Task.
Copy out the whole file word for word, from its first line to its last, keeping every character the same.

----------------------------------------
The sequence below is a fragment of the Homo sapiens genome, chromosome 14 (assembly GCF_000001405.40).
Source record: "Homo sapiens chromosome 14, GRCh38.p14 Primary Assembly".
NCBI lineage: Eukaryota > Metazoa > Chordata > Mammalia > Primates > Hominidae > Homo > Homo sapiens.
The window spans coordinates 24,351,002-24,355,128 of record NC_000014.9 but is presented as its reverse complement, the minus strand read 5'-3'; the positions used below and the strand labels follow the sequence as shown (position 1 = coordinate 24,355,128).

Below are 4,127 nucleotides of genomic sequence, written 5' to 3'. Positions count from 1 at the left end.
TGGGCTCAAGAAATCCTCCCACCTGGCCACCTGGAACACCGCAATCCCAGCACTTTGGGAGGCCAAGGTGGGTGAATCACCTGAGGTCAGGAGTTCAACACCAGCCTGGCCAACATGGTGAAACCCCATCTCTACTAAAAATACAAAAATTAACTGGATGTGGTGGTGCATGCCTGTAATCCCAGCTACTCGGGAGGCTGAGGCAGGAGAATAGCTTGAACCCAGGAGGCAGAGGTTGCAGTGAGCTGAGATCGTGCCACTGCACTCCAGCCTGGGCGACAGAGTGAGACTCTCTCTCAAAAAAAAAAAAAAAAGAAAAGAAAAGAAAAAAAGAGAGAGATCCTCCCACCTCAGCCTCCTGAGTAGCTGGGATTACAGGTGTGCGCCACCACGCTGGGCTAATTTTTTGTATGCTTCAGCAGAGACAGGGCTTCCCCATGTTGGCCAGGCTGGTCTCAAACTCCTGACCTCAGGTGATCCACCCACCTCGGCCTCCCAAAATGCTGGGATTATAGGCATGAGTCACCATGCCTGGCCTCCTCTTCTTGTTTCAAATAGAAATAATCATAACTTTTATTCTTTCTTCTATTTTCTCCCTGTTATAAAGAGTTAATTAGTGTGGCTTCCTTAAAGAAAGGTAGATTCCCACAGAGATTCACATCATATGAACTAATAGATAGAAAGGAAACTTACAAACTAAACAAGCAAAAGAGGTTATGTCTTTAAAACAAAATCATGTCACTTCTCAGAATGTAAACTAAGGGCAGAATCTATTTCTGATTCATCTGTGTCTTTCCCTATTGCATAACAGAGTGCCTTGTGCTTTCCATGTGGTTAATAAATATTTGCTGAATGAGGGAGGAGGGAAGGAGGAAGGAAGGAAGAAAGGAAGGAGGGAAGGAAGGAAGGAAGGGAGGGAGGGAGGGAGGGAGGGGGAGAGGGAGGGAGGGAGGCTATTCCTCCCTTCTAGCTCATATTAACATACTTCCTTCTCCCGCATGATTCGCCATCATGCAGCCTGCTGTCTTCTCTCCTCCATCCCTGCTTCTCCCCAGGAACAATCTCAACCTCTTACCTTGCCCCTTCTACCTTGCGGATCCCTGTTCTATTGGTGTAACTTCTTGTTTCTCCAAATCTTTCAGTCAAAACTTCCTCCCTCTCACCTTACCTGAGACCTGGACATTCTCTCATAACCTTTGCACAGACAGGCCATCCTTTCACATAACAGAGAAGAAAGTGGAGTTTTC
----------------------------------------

The sequence below is a fragment of the Homo sapiens genome, chromosome 14 (assembly GCF_000001405.40).
Source record: "Homo sapiens chromosome 14, GRCh38.p14 Primary Assembly".
NCBI lineage: Eukaryota > Metazoa > Chordata > Mammalia > Primates > Hominidae > Homo > Homo sapiens.
The window spans coordinates 24,351,002-24,355,128 of record NC_000014.9 but is presented as its reverse complement, the minus strand read 5'-3'; the positions used below and the strand labels follow the sequence as shown (position 1 = coordinate 24,355,128).

Below are 4,127 nucleotides of genomic sequence, written 5' to 3'. Positions count from 1 at the left end.
TGGGCTCAAGAAATCCTCCCACCTGGCCACCTGGAACACCGCAATCCCAGCACTTTGGGAGGCCAAGGTGGGTGAATCACCTGAGGTCAGGAGTTCAACACCAGCCTGGCCAACATGGTGAAACCCCATCTCTACTAAAAATACAAAAATTAACTGGATGTGGTGGTGCATGCCTGTAATCCCAGCTACTCGGGAGGCTGAGGCAGGAGAATAGCTTGAACCCAGGAGGCAGAGGTTGCAGTGAGCTGAGATCGTGCCACTGCACTCCAGCCTGGGCGACAGAGTGAGACTCTCTCTCAAAAAAAAAAAAAAAAGAAAAGAAAAGAAAAAAAGAGAGAGATCCTCCCACCTCAGCCTCCTGAGTAGCTGGGATTACAGGTGTGCGCCACCACGCTGGGCTAATTTTTTGTATGCTTCAGCAGAGACAGGGCTTCCCCATGTTGGCCAGGCTGGTCTCAAACTCCTGACCTCAGGTGATCCACCCACCTCGGCCTCCCAAAATGCTGGGATTATAGGCATGAGTCACCATGCCTGGCCTCCTCTTCTTGTTTCAAATAGAAATAATCATAACTTTTATTCTTTCTTCTATTTTCTCCCTGTTATAAAGAGTTAATTAGTGTGGCTTCCTTAAAGAAAGGTAGATTCCCACAGAGATTCACATCATATGAACTAATAGATAGAAAGGAAACTTACAAACTAAACAAGCAAAAGAGGTTATGTCTTTAAAACAAAATCATGTCACTTCTCAGAATGTAAACTAAGGGCAGAATCTATTTCTGATTCATCTGTGTCTTTCCCTATTGCATAACAGAGTGCCTTGTGCTTTCCATGTGGTTAATAAATATTTGCTGAATGAGGGAGGAGGGAAGGAGGAAGGAAGGAAGAAAGGAAGGAGGGAAGGAAGGAAGGAAGGGAGGGAGGGAGGGAGGGAGGGGGAGAGGGAGGGAGGGAGGCTATTCCTCCCTTCTAGCTCATATTAACATACTTCCTTCTCCCGCATGATTCGCCATCATGCAGCCTGCTGTCTTCTCTCCTCCATCCCTGCTTCTCCCCAGGAACAATCTCAACCTCTTACCTTGCCCCTTCTACCTTGCGGATCCCTGTTCTATTGGTGTAACTTCTTGTTTCTCCAAATCTTTCAGTCAAAACTTCCTCCCTCTCACCTTACCTGAGACCTGGACATTCTCTCATAACCTTTGCACAGACAGGCCATCCTTTCACATAACAGAGAAGAAAGTGGAGTTTTC